Outstanding concert version of Verdi’s Un ballo in maschera from the Chicago Symphony Orchestra

United StatesUnited States Verdi, Un ballo in maschera (concert version): Soloists, Chorus and Chicago Symphony Orchestra / Riccardo Muti (conductor). Symphony Center, Chicago, 25.6.2022. (JLZ)

Un ballo in maschera with the Chicago Symphony Orchestra, chorus and soloists © Todd Rosenberg

Riccardo – Francesco Meli
Amelia – Joyce El-Khoury
Renato – Luca Salsi
Ulrica – Yulia Matochkina
Oscar – Damiana Mizzi
Samuel -Alfred Walker
Tom – Kevin Short
Silvano – Ricardo José Rivera
Judge – Lunga Eric Hallam
Servant to Amelia – Aaron Short

To conclude the 2021–2022 season, the Chicago Symphony Orchestra programmed several concert performances of Verdi’s Un ballo in maschera, conducted by Riccardo Muti. The concert version provides an opportunity to hear the details of the score more clearly than is sometimes possible with staged productions when the orchestra is in the pit. For this festival-like evening, the CSO gave a polished reading, the timbres and voicings rendered with the brilliant lucidity one associates with them. The overture itself set the tone, as in the delineated contrapuntal lines in the low strings near the beginning of the piece to articulate fugato-like passages. At other times, the winds and brass had a chance to be heard while rarely overpowering the soloists. The chorus was in a seating area above the rear of the stage, and one was able to hear them distinctly.

The soloists were well-chosen. Tenor Francesco Meli gave a vigorous interpretation of the ill-fated Riccardo with a voice that has the clarion quality to ring through the heights of the hall. As his beloved Amelia, Joyce El-Khoury had a solid performance, especially in her thoughtful reading of ‘Mezzanotte!’ in Act II. That familiar aria brings out the trepidation of Amelia and benefits from the kind of sensitive treatment El-Khoury gave to it.

As Renato, Amelia’s husband, Luca Salsi drew on his experience with the role. Some pitch problems in the first act might have been linked to the positioning of the singers and orchestra, but it was resolved in Act II, and Salsi brought out the emotional and musical core of ‘Eri tu’ with style. In responding to his perceived betrayal, Renato bears in mind his love for his wife, and Verdi’s setting of the text brings the character’s dilemma to life in the hands of a baritone like Salsi. Damiana Mizzi as Oscar gave a stunning execution of the virtuosic numbers in Act I, showing her technical facility and bright sound. Her intensity was constant throughout the concert, but the Act III exchange with Renato, ‘Saper vorreste’, was particularly effective.

The role of the mystic Ulrica came into sharp focus with Yulia Matochkina, who sang with commanding intensity and consummate musicianship. Matochkina’s textured voice made Ulrica emerge with striking presence. Her voice was both strong and supple, and the audience showed its appreciation for Matochkina’s effort with spontaneous and well-deserved applause. It was a pleasure to hear this talented singer make her Chicago debut with such a moving performance.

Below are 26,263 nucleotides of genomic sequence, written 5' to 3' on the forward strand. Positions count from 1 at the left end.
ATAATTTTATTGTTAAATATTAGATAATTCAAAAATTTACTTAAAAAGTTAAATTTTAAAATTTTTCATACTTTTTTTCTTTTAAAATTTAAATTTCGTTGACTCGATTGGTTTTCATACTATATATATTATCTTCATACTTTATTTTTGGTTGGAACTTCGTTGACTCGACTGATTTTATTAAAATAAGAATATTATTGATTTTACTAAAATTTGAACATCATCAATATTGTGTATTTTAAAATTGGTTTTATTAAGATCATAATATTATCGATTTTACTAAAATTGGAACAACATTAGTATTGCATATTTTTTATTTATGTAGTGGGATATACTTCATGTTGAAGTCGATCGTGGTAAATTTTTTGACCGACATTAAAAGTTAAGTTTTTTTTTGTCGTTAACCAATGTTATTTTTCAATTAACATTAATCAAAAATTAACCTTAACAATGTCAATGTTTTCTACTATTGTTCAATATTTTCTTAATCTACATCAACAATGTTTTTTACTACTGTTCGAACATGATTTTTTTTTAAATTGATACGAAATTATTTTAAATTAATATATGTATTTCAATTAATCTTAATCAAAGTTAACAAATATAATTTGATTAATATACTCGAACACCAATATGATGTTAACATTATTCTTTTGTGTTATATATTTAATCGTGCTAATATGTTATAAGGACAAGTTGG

The chorus gave full voice to the exuberant numbers that characterize Act I, and their intensity did not abate in the ball scene that concludes the opera. Supporting Samuel and Tom, performed by Alfred Walker and Kevin Short respectively, the men of the chorus depicted the other conspirators with vocal acuity and brought appropriate deftness to the scene in which their machinations were thwarted. The instrumental-like approach here to the detached line emphasized the text. In fact, the full chorus gave similar attention to the tragic ending in the final scene as they utter the last expressions of horror at the dénouement of Un ballo in maschera.

This was definitely one of the highlights of the current season, and the Chicago Symphony made an extraordinary effort to meet the challenges of mounting a complete opera in concert. It was sufficiently vivid to beg the question of visual cues that could add nuances, like positioning the principals closer together for duets and other ensembles. One of the important props in Act II is the veil alluded to in the text, which allows the audience to see as well as hear the moment when Amelia reveals her identity, causing Renato to join the conspirators instead of protecting Riccardo from them. There was a full printed libretto in Italian and English which was useful for the audience, whose rapt attention stood out.

Muti’s spirited reading of the music builds a case for featuring this important score more frequently.

James L. Zychowicz

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